California's most important gold deposits have been found in the Sierra Nevada, Klamath Mountains and Mojave Desert. Significant deposits have also been developed in the Peninsular and Transverse Ranges and the northern Great Valley. Unmined low-grade deposits occur statewide. In the Coast Ranges, low-grade gold deposits are associated with low-temperature mercury mineralization.

Physical Characteristics of Gold:

California State Mineral & Mineralogic Emblem: GoldGold is a chemical element with the symbol Au and atomic number 79. It is a dense, soft, malleable and ductile metal with a bright yellow color and luster, the properties of which remain without tarnishing when exposed to air or water. Chemically, gold is a transition metal and a group 11 element. It is one of the least reactive chemical elements, and is solid under standard conditions. The metal therefore occurs often in free elemental (native) form, as nuggets or grains, in rocks, in veins and in alluvial deposits. Less commonly, it occurs in minerals as gold compounds, such as with tellurium as calaverite, sylvanite, or krennerite.

  • Name gold
  • Symbol Au
  • Atomic number 79
  • Atomic weight 196.966569
  • Color is golden "butter" yellow.
  • Luster is metallic.
  • Transparency is opaque.
  • Crystal System is isometric; 4/m bar 3 2/m
  • Crystal Habits include massive nuggets and disseminated grains. Also wires, dendritic and arborescent crystal clusters.
  • Cleavage is absent.
  • Fracture is jagged.
  • Streak is golden yellow.
  • Hardness is 2.5 - 3
  • Specific Gravity is 19.3+ (extremely heavy even for metallic minerals)
  • Associated Minerals include quartz, nagyagite, calaverite, sylvanite, krennerite, pyrite and other sulfides.
  • Other Characteristics: ductile, malleable and sectile, meaning it can be pounded into other shapes, stretched into a wire and cut into slices.
  • Notable Occurrences include California and South Dakota, USA; Siberia, Russia; South Africa; Canada and other localities around the world.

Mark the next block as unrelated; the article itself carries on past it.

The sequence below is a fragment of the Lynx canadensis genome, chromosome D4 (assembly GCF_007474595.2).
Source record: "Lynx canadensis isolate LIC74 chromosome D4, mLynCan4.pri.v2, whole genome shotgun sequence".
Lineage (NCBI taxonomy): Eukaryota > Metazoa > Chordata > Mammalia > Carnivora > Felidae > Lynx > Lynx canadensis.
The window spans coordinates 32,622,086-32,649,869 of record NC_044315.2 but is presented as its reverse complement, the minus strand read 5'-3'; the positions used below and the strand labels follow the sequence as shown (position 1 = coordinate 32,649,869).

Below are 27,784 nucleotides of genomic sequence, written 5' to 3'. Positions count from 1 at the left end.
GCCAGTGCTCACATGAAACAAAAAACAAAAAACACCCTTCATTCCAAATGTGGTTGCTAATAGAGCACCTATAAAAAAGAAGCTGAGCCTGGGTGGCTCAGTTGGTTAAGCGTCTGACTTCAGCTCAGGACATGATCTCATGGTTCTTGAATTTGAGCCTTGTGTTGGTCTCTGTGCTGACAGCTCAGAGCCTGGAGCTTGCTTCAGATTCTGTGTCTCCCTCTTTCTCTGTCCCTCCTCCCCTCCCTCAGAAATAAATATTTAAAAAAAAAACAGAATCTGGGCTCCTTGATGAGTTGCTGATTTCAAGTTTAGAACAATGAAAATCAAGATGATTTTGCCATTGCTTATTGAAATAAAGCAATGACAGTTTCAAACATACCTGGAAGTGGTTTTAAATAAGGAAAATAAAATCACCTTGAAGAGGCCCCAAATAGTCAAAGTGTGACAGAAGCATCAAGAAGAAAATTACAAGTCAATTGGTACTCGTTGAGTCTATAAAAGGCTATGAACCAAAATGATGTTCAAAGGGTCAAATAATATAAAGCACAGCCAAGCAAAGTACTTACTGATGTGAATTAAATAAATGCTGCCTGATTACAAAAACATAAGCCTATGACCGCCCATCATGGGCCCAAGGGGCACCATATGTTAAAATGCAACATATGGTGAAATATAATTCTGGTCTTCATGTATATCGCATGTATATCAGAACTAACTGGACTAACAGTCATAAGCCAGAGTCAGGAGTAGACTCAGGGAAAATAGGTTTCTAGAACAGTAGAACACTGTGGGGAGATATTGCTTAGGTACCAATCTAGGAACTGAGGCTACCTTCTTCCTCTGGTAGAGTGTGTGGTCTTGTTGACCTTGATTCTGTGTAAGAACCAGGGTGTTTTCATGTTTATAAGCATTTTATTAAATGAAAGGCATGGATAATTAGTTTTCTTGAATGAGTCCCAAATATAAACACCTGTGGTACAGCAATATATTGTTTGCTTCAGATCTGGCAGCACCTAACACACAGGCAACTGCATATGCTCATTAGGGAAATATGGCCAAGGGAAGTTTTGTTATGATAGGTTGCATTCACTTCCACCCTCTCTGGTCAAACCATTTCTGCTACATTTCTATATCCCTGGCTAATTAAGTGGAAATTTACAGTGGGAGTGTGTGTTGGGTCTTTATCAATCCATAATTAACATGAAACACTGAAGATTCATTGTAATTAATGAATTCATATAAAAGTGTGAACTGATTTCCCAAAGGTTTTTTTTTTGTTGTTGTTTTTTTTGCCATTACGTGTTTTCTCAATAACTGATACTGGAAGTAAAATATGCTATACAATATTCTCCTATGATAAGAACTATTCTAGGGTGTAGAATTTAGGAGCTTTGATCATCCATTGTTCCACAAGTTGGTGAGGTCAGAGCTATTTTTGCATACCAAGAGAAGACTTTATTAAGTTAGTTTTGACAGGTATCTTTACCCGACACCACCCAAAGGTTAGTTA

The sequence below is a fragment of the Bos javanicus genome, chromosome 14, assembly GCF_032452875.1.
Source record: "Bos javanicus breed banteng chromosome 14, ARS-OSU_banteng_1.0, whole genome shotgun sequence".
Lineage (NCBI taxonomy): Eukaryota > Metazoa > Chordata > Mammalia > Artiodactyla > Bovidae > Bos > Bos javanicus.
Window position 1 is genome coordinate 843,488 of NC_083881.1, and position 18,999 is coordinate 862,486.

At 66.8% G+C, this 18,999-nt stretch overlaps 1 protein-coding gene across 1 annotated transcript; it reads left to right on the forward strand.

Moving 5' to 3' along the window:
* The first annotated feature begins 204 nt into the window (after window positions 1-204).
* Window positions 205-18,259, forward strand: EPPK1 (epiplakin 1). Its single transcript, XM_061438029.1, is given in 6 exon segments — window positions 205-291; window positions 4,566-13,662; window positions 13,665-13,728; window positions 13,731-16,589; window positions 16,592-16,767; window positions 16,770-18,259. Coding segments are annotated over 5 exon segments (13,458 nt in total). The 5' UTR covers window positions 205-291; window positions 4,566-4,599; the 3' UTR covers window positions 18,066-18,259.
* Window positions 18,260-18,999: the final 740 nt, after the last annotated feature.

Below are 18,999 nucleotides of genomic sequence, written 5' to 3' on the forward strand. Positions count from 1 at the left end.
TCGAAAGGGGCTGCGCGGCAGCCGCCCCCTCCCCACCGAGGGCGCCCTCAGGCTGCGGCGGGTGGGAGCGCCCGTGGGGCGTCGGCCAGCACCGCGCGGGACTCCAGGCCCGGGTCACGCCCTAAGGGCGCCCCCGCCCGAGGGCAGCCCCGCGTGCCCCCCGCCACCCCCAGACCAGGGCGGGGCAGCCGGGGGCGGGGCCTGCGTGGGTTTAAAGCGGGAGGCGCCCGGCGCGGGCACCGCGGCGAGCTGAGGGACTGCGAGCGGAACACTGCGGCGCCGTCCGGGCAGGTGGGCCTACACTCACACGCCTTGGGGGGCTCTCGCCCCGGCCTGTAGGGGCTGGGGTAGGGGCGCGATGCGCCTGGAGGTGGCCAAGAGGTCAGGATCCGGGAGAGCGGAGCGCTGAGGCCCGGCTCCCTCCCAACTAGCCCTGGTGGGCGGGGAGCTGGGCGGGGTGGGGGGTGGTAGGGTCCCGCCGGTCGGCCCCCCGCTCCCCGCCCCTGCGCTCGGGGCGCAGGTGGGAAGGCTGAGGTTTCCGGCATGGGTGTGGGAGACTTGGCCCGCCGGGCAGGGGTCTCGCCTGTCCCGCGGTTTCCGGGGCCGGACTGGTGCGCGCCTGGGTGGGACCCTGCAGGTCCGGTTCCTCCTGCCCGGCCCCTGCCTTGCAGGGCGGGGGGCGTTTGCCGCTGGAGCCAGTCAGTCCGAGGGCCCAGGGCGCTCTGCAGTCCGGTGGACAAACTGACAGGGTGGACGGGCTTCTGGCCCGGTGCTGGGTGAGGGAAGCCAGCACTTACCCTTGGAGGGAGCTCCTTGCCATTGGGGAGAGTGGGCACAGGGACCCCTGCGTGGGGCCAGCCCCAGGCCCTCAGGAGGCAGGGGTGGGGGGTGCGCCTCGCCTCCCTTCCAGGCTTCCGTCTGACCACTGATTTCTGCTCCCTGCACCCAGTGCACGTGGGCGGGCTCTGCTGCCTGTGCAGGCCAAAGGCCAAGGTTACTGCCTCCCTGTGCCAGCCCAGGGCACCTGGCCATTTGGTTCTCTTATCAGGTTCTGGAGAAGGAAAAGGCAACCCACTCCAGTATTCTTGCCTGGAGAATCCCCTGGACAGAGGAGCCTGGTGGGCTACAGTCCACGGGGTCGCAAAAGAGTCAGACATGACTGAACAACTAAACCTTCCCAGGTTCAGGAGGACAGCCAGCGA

• Best Field Indicators are color, density, hardness, sectility, malleability and ductility.


California Senate Bill No. 265


An act to add Sections 425.1 and 425.2 to the Government Code, relating to state emblems.

[Approved by Governor April 20, 1965. Filed with Secretary of State April 20, 1965.]

The people of the State of California do enact as follows:

SECTION 1. Section 425.1 is added to the Government Code to read:

425.1. Native gold is the official State Mineral and mineralogic emblem.

SEC. 2. Section 425.2 is added to the Government Code to read:

425.2. Serpentine is the official State Rock and lithologic emblem.

California Government Code, Title 1, Division 2, Chapter 2.

SECTION 420-429.8

425.1. Native gold is the official State Mineral and mineralogic emblem.

Characteristics of Gold

Mineral class Elements : Copper-silver-gold group
Chemical formula Au
Crystal system Cubic
Habitus As grains, crack fillings and jugs. Rarely as octaedric crystals.
Cleavage None, malleable.
Hardness 2.5-3
Density 19.3
Color Yellow, without tarnish.
Streak Yellow shiny.
Luster Metallic
Occurance Primarily in quartz veins of hydrothermal origin, but also as magmatic and metamorphic rock.
Concentrated in alluvial deposits.
Associates Quarts, sulfides.
State Rocks,
Minerals, & Gems
US State Gemstone or Gems

Gemstone, Minerals, Rocks